It has now emerged that the MCC refused to fast track the registration of the FDCs that could have made a massive difference, especially in settings with few doctors, nurses and pharmacists.
Speaking this week Boulle said a number of FDCs were excluded from the tender due to registration issues. ‘We were told that the intention was that provision should be made for these and a fast track MCC process should be pursued if one of these products was successful. From what I understand Treasury rejected it and the MCC did not like the idea of being bullied into fast tracking,’ said Boulle.
‘In my opinion we have missed a critical opportunity,’ he said.
A source, closely involved in the tender negotiations, confirmed that the reason for the absence of FDCs was largely due to the MCC. ‘The guidelines on how a regulatory authority evaluates an FDC has been established a long time ago. Despite this there are people in the MCC who do not subscribe to these guides and have ignored FDC dossiers. They only started looking at the dossiers very late in the year. Now that the tender has been awarded, the pressure is off the MCC to register these FDCs,’ he said.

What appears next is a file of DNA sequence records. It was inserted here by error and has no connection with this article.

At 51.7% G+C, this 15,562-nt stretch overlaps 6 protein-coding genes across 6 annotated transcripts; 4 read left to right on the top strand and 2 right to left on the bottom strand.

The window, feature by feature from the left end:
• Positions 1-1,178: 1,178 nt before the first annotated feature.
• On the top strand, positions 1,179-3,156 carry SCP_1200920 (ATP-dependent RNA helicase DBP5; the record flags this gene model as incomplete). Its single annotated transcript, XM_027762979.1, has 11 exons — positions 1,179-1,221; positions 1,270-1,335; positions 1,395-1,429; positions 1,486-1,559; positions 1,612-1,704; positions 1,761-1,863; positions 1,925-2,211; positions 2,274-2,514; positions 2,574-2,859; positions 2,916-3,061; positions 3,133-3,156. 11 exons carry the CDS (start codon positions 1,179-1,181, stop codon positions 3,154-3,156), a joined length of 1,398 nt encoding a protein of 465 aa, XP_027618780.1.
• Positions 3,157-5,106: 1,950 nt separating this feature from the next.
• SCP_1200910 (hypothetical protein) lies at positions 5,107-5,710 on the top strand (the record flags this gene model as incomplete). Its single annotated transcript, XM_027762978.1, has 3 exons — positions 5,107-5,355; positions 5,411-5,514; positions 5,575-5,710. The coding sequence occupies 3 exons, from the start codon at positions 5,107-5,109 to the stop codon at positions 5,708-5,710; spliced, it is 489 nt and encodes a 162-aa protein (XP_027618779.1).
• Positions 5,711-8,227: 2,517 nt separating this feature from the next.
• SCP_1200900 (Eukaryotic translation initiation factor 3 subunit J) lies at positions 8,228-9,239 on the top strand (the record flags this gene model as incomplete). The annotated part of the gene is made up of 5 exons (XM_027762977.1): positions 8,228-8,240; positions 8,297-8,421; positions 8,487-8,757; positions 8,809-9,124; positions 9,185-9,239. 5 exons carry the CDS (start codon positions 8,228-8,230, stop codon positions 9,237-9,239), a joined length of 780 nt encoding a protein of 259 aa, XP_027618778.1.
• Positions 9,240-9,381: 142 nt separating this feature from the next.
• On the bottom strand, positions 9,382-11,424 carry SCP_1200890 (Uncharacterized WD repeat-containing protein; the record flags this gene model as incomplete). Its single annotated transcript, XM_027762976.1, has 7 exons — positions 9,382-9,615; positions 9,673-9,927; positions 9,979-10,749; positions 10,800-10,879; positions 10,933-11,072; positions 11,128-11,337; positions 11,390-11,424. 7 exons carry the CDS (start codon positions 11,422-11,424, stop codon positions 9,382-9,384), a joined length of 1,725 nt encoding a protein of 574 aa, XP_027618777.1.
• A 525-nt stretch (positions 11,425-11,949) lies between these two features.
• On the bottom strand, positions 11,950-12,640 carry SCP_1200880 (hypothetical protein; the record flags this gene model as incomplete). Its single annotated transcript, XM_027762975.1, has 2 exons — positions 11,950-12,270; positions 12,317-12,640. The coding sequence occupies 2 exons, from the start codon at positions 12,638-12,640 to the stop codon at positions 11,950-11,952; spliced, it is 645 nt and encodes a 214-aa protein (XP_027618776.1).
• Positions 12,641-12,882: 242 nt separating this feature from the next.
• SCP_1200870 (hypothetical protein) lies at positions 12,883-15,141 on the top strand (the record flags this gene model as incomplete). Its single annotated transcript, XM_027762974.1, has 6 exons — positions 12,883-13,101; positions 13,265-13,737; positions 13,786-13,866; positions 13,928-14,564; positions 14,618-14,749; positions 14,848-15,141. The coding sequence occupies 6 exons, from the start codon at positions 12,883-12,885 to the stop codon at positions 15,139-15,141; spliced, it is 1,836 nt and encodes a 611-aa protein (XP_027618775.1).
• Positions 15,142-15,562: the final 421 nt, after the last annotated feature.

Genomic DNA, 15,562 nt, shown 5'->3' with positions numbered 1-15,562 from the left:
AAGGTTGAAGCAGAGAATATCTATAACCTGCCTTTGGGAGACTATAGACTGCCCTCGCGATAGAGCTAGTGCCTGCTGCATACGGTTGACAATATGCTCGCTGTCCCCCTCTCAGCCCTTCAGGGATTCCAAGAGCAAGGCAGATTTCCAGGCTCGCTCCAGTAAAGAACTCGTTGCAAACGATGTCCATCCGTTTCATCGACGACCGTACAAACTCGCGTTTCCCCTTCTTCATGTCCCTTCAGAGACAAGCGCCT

There is agreement that South Africa needs a process whereby critical drugs that have already been registered by reputable regulatory in authorities in other countries be fast tracked.
It is understood that there are currently several bilaterals between the MCC and other authorities, which means that information exchange should not be a problem.
‘I am not sure whether they believe that they are somehow better than their overseas counterparts or they are scared that will earn less if the dossier is finished quicker,’ the source said.